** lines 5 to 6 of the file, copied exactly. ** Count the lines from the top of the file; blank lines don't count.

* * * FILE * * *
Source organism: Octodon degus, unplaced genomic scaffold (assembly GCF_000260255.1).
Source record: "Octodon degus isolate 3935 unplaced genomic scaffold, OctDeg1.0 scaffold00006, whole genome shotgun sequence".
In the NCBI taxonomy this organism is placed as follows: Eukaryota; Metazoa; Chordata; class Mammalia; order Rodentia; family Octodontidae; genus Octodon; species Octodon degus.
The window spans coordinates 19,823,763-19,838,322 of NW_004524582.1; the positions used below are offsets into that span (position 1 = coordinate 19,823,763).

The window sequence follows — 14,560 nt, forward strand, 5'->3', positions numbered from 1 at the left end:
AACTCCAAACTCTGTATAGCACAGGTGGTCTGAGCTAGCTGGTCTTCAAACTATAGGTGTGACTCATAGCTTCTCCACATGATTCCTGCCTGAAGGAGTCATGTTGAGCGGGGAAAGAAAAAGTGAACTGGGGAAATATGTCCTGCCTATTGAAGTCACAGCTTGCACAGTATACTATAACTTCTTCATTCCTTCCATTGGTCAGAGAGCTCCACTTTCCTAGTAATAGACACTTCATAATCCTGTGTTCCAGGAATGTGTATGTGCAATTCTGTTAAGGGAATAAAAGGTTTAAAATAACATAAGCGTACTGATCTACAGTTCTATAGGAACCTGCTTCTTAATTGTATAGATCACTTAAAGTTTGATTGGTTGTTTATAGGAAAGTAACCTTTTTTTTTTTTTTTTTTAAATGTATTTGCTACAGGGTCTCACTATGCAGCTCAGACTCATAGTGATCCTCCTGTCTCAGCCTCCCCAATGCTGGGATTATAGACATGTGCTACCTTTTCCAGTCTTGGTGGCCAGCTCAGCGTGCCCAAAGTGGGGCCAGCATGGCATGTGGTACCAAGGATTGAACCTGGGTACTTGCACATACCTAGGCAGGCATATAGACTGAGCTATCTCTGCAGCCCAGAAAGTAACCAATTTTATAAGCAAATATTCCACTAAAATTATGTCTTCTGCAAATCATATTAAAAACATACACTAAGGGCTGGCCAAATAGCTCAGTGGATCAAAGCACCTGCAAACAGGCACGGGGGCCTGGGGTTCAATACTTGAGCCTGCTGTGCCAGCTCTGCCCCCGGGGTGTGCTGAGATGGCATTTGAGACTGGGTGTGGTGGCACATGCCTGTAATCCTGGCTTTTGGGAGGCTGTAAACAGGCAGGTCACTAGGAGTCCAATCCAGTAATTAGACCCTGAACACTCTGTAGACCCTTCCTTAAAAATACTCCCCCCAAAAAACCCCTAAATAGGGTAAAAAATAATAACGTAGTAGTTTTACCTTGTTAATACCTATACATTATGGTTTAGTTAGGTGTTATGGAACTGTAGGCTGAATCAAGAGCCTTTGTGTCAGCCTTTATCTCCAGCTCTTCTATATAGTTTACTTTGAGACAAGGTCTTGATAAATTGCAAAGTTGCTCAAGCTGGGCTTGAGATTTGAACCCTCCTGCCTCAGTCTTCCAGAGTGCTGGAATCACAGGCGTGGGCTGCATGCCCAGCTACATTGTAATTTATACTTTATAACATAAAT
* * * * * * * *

The window sequence follows — 14,560 nt, forward strand, 5'->3', positions numbered from 1 at the left end:
AACTCCAAACTCTGTATAGCACAGGTGGTCTGAGCTAGCTGGTCTTCAAACTATAGGTGTGACTCATAGCTTCTCCACATGATTCCTGCCTGAAGGAGTCATGTTGAGCGGGGAAAGAAAAAGTGAACTGGGGAAATATGTCCTGCCTATTGAAGTCACAGCTTGCACAGTATACTATAACTTCTTCATTCCTTCCATTGGTCAGAGAGCTCCACTTTCCTAGTAATAGACACTTCATAATCCTGTGTTCCAGGAATGTGTATGTGCAATTCTGTTAAGGGAATAAAAGGTTTAAAATAACATAAGCGTACTGATCTACAGTTCTATAGGAACCTGCTTCTTAATTGTATAGATCACTTAAAGTTTGATTGGTTGTTTATAGGAAAGTAACCTTTTTTTTTTTTTTTTTTAAATGTATTTGCTACAGGGTCTCACTATGCAGCTCAGACTCATAGTGATCCTCCTGTCTCAGCCTCCCCAATGCTGGGATTATAGACATGTGCTACCTTTTCCAGTCTTGGTGGCCAGCTCAGCGTGCCCAAAGTGGGGCCAGCATGGCATGTGGTACCAAGGATTGAACCTGGGTACTTGCACATACCTAGGCAGGCATATAGACTGAGCTATCTCTGCAGCCCAGAAAGTAACCAATTTTATAAGCAAATATTCCACTAAAATTATGTCTTCTGCAAATCATATTAAAAACATACACTAAGGGCTGGCCAAATAGCTCAGTGGATCAAAGCACCTGCAAACAGGCACGGGGGCCTGGGGTTCAATACTTGAGCCTGCTGTGCCAGCTCTGCCCCCGGGGTGTGCTGAGATGGCATTTGAGACTGGGTGTGGTGGCACATGCCTGTAATCCTGGCTTTTGGGAGGCTGTAAACAGGCAGGTCACTAGGAGTCCAATCCAGTAATTAGACCCTGAACACTCTGTAGACCCTTCCTTAAAAATACTCCCCCCAAAAAACCCCTAAATAGGGTAAAAAATAATAACGTAGTAGTTTTACCTTGTTAATACCTATACATTATGGTTTAGTTAGGTGTTATGGAACTGTAGGCTGAATCAAGAGCCTTTGTGTCAGCCTTTATCTCCAGCTCTTCTATATAGTTTACTTTGAGACAAGGTCTTGATAAATTGCAAAGTTGCTCAAGCTGGGCTTGAGATTTGAACCCTCCTGCCTCAGTCTTCCAGAGTGCTGGAATCACAGGCGTGGGCTGCATGCCCAGCTACATTGTAATTTATACTTTATAACATAAAT